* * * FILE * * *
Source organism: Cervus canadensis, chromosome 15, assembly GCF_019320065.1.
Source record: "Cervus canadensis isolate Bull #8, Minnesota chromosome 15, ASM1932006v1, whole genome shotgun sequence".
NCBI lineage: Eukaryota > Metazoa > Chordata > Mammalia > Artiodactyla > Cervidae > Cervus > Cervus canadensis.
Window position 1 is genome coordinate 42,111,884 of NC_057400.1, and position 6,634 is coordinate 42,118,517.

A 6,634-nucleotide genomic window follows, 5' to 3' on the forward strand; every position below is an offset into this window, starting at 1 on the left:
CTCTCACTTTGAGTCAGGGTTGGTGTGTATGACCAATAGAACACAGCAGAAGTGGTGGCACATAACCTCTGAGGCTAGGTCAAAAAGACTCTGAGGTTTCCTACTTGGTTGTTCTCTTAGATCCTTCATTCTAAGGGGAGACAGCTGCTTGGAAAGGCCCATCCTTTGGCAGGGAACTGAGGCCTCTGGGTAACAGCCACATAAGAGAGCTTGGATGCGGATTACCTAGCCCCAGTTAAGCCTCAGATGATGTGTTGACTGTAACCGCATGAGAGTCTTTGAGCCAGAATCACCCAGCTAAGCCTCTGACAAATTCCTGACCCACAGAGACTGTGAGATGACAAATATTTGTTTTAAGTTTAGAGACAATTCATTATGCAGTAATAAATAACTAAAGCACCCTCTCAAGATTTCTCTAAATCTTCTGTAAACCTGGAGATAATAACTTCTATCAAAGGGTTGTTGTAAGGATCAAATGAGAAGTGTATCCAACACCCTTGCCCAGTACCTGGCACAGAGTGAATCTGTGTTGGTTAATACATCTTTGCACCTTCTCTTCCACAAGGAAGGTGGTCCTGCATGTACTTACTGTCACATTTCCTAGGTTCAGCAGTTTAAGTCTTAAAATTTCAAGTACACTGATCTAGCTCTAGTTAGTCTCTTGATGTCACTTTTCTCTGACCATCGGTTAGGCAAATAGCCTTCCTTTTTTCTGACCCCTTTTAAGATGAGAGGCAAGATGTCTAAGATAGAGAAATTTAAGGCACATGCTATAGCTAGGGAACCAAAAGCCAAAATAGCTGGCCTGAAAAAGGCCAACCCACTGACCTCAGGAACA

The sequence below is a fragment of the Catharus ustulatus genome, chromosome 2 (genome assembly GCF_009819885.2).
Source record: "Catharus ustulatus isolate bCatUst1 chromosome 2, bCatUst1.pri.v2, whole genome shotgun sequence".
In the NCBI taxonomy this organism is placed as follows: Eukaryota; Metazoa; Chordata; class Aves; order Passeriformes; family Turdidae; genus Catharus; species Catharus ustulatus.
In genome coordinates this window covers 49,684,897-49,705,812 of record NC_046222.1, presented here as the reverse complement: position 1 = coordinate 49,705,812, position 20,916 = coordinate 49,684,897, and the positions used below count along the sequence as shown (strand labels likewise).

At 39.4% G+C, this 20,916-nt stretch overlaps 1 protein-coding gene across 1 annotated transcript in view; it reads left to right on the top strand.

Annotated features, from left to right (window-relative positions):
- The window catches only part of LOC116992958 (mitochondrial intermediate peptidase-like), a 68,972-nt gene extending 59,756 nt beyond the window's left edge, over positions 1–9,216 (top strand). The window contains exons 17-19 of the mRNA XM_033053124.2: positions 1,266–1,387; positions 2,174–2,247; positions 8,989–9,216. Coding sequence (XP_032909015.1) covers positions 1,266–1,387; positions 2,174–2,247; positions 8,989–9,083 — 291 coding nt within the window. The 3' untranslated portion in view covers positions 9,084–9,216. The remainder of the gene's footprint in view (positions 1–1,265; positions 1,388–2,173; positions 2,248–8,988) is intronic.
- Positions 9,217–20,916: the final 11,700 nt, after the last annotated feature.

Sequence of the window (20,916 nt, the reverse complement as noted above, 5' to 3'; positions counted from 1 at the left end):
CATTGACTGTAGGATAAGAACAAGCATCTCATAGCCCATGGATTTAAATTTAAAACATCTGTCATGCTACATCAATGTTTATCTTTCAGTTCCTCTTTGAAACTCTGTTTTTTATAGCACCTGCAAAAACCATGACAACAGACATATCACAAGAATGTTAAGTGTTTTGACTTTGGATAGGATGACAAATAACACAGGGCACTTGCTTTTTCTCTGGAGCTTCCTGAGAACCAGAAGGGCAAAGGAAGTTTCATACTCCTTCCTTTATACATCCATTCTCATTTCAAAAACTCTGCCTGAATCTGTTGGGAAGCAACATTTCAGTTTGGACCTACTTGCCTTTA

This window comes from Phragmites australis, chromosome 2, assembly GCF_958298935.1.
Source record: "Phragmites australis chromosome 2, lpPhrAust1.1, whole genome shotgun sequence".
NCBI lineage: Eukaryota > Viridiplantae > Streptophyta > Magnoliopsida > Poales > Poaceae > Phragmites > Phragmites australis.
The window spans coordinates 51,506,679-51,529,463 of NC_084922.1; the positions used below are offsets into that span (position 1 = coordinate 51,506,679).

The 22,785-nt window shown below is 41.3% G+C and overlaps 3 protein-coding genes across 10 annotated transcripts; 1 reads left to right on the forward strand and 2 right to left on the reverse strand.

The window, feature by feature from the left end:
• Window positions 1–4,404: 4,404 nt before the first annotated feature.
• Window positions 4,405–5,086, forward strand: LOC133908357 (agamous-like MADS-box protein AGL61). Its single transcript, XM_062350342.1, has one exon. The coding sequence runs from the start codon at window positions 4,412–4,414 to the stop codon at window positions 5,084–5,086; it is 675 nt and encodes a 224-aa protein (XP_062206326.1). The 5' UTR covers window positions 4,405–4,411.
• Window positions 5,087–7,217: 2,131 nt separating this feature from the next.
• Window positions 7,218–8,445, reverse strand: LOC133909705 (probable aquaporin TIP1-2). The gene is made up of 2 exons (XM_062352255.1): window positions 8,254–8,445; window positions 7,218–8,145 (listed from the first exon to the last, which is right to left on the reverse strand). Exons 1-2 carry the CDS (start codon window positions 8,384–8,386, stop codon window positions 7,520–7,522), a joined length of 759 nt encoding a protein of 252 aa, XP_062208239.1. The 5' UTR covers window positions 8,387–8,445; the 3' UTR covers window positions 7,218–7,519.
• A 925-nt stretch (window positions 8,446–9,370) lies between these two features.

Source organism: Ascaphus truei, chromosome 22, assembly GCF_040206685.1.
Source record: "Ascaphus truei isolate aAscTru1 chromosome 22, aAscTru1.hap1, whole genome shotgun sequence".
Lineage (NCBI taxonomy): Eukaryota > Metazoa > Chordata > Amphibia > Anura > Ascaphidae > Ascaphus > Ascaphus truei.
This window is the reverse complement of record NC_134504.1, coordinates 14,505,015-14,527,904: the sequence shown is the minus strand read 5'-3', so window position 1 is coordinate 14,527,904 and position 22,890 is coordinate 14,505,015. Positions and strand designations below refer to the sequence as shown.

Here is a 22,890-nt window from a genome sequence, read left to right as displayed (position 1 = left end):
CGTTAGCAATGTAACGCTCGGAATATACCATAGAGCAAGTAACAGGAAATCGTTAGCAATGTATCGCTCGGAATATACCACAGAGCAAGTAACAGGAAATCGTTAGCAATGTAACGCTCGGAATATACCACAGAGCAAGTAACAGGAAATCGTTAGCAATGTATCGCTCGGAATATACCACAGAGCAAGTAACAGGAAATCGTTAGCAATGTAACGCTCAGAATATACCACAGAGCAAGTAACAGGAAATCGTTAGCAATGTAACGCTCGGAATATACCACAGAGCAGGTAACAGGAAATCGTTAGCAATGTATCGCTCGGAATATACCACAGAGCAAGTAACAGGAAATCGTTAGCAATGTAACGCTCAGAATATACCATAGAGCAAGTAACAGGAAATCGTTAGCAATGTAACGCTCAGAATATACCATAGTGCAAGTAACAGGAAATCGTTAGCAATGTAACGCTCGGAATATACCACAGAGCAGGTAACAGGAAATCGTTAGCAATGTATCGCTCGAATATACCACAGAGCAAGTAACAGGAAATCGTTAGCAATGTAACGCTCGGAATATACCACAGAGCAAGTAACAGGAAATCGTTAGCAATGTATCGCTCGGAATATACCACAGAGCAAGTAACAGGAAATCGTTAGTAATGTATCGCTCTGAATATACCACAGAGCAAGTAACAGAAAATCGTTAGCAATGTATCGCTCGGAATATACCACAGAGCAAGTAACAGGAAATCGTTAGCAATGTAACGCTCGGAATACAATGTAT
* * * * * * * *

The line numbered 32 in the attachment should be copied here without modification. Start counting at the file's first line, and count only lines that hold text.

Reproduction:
Here is a 22,890-nt window from a genome sequence, read left to right as displayed (position 1 = left end):